WHAT DO THE LEGAL EXPERTS THINK OF THE STRENGTH OF THE CASE?
All of the constitutional law experts the GA Voice spoke to for insight on the suit sang the praises of the legal team and the plaintiffs, with expert and HRC Atlanta co-chair Anthony Kreis calling it “a masterful piece of legal strategy.”
Reed points out the teams’ inclusion of plaintiffs with children and plaintiffs who are police officers or who have served in the armed forces, saying it humanizes the legal issue for those who don’t know someone who is gay or lesbian.
IS GEORGIA ATTORNEY GENERAL SAM OLENS GOING TO DEFEND THE BAN?
As expected, Georgia Attorney General Sam Olens, a Republican, announced that his office would defend the state’s 2004 same-sex marriage ban. The announcement was made via a brief Olens’ office filed July 21, which was a motion to dismiss on behalf of defendant Debbie Aderhold, the state registrar.
Legal experts panned Olens’ brief, with Kreis, the constitutional scholar, calling it “a very weak case.”
Hillel Levin, an associate law professor at the University of Georgia and an expert on same-sex marriage rulings, says, “Unsurprisingly, these are the exact same arguments that have been rejected time after time by other courts around the country over the past year.”
HOW DID THE OTHER TWO DEFENDANTS RESPOND TO THE LAWSUIT?
Attorneys for the other two defendants, Davidson and Toomer, filed briefs later the same day Olens did. The lawyer for Davidson argues that the defendant has to follow the letter of the law in her duties.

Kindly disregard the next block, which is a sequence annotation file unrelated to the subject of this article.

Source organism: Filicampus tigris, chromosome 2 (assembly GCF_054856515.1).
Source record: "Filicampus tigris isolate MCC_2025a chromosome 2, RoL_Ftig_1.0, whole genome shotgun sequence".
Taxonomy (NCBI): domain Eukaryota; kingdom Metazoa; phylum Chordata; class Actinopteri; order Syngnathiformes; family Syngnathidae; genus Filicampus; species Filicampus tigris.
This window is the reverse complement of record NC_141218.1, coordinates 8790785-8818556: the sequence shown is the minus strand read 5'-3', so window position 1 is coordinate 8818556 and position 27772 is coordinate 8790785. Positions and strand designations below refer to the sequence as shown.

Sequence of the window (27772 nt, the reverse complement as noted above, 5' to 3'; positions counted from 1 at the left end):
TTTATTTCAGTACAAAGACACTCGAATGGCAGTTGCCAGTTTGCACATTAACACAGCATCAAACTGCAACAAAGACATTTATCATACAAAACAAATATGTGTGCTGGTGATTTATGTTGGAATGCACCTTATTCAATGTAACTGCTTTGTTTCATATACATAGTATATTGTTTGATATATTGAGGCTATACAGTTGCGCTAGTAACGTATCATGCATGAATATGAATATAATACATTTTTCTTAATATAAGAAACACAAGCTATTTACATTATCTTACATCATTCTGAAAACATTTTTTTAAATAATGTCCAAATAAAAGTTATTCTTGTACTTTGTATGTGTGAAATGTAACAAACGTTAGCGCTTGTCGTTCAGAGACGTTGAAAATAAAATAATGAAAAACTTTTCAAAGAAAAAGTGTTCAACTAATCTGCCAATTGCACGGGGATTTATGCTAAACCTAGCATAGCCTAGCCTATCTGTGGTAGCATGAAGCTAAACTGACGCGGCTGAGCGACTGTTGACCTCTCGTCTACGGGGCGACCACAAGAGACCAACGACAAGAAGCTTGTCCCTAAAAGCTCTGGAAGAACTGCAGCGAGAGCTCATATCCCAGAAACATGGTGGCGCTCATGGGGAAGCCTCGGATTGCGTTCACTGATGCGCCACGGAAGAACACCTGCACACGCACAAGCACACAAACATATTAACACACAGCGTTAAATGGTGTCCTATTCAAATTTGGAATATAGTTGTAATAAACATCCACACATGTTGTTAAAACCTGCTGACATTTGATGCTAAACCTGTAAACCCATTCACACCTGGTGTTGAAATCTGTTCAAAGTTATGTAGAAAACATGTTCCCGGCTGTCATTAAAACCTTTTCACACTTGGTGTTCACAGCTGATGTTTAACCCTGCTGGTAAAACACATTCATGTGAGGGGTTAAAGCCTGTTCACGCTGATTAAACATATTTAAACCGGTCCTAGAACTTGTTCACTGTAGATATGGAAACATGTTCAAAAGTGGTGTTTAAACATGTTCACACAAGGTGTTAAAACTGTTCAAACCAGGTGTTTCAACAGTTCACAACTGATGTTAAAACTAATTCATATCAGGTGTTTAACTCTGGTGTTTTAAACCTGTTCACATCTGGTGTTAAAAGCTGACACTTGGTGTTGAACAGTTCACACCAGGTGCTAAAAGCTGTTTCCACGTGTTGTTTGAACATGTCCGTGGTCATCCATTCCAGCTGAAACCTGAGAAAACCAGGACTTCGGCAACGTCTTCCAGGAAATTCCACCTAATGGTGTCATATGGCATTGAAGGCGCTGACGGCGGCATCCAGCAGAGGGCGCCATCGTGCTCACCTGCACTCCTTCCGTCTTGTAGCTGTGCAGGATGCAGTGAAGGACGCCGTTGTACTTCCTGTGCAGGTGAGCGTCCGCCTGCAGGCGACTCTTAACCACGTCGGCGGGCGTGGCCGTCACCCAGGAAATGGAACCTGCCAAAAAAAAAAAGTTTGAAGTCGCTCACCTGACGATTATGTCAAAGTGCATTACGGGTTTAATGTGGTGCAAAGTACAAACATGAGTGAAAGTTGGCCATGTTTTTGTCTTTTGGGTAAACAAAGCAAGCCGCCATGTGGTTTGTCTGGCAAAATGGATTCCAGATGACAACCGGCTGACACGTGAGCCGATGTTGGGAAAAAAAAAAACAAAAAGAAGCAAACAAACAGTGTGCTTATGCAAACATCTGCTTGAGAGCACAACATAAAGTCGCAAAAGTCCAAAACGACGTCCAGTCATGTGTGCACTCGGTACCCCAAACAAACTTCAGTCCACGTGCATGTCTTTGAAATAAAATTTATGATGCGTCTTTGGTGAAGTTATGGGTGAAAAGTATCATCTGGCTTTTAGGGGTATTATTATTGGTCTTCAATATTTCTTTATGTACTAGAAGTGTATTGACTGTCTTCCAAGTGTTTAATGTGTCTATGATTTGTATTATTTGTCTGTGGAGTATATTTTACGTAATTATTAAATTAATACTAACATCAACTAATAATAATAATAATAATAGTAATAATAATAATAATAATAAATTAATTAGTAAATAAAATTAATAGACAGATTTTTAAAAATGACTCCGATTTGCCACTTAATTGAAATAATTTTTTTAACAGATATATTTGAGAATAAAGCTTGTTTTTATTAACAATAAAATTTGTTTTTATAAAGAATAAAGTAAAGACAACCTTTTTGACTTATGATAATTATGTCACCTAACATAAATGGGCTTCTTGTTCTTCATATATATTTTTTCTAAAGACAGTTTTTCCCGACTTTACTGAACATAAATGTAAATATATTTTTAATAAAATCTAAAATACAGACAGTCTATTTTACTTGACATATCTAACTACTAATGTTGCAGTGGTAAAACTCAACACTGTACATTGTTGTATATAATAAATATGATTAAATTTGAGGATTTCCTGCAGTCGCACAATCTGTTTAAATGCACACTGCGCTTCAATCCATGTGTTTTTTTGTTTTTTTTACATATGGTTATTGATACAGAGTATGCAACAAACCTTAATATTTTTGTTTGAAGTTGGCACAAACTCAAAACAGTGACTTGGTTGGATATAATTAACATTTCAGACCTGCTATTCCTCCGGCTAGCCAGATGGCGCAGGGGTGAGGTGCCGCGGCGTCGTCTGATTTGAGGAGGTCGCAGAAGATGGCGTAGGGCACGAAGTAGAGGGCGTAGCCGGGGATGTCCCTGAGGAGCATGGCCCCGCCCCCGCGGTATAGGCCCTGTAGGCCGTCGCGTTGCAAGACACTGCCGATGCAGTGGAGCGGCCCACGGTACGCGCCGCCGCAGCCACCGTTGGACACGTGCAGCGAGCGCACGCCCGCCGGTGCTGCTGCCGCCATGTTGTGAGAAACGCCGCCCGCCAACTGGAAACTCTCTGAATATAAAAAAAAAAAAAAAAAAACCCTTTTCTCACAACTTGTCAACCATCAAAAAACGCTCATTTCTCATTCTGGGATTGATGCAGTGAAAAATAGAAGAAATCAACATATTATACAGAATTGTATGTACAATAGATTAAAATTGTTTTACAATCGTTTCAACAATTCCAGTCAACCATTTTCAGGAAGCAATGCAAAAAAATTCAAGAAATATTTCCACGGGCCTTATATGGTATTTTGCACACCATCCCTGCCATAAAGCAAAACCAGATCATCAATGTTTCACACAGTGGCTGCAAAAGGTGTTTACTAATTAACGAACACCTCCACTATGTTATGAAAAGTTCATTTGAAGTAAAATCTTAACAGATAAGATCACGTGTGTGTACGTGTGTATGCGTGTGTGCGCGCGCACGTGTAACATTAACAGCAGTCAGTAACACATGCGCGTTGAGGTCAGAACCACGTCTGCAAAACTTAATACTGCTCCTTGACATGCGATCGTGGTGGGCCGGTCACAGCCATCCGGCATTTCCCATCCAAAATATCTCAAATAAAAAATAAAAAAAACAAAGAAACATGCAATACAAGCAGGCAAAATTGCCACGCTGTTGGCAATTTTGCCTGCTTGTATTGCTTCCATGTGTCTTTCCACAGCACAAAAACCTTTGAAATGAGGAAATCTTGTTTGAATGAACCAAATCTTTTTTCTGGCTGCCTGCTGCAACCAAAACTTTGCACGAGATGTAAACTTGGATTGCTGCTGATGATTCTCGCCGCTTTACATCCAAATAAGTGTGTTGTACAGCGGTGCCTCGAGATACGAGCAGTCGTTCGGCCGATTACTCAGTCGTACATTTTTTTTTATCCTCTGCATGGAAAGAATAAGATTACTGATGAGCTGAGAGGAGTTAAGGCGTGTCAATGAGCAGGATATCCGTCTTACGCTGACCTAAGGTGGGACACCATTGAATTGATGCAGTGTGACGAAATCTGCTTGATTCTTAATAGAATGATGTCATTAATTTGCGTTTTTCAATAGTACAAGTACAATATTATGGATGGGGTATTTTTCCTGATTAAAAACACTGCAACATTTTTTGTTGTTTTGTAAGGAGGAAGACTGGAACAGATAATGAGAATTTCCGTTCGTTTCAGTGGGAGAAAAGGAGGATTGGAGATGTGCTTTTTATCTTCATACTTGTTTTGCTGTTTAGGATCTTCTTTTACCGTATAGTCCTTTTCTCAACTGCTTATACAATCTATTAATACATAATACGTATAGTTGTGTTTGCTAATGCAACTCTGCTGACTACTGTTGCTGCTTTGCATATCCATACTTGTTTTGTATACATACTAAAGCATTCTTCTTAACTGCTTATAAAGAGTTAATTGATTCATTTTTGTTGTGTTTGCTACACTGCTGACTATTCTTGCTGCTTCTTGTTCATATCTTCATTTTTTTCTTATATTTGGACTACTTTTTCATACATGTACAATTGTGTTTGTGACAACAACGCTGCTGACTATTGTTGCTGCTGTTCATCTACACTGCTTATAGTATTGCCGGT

The majority of Judge Toomer’s response is boilerplate and does not contain any constitutional bombshells, mostly stating that as a judicial officer she is required to comply with state laws and the Georgia Constitution and that this role also grants her “absolute judicial immunity” to such claims.
SO WHAT HAPPENS NEXT?
In a July 25 court filing, Judge Duffey granted the plaintiffs an extension of time to respond to Aderhold’s motion to dismiss (i.e. the Olens brief), and they now have until September 5 to do so. So the ball is back in Lambda Legal and the rest of the plaintiffs’ team’s court. Then Attorney General Olens has the right to file a reply brief.
WHAT CAN I DO IN THE MEANTIME?
The GA Voice has not made any official endorsements for this November’s elections, but for those who want to put the people in office who can make the largest impact in striking down Georgia’s same-sex marriage ban, they would do well to know who Greg Hecht is.
So if Hecht should win, and the case is still going on when he takes office, he would be in a position to drop the state’s defense in Inniss v. Aderhold. Hecht’s stance on the issue is sure to make him a major draw for the LGBT community and the more progressive blocs of Georgia voters as they head to the polls in November.
Also, Georgia Equality, the state’s largest LGBT political and advocacy group, continues to monitor the situation and is always in need of volunteers.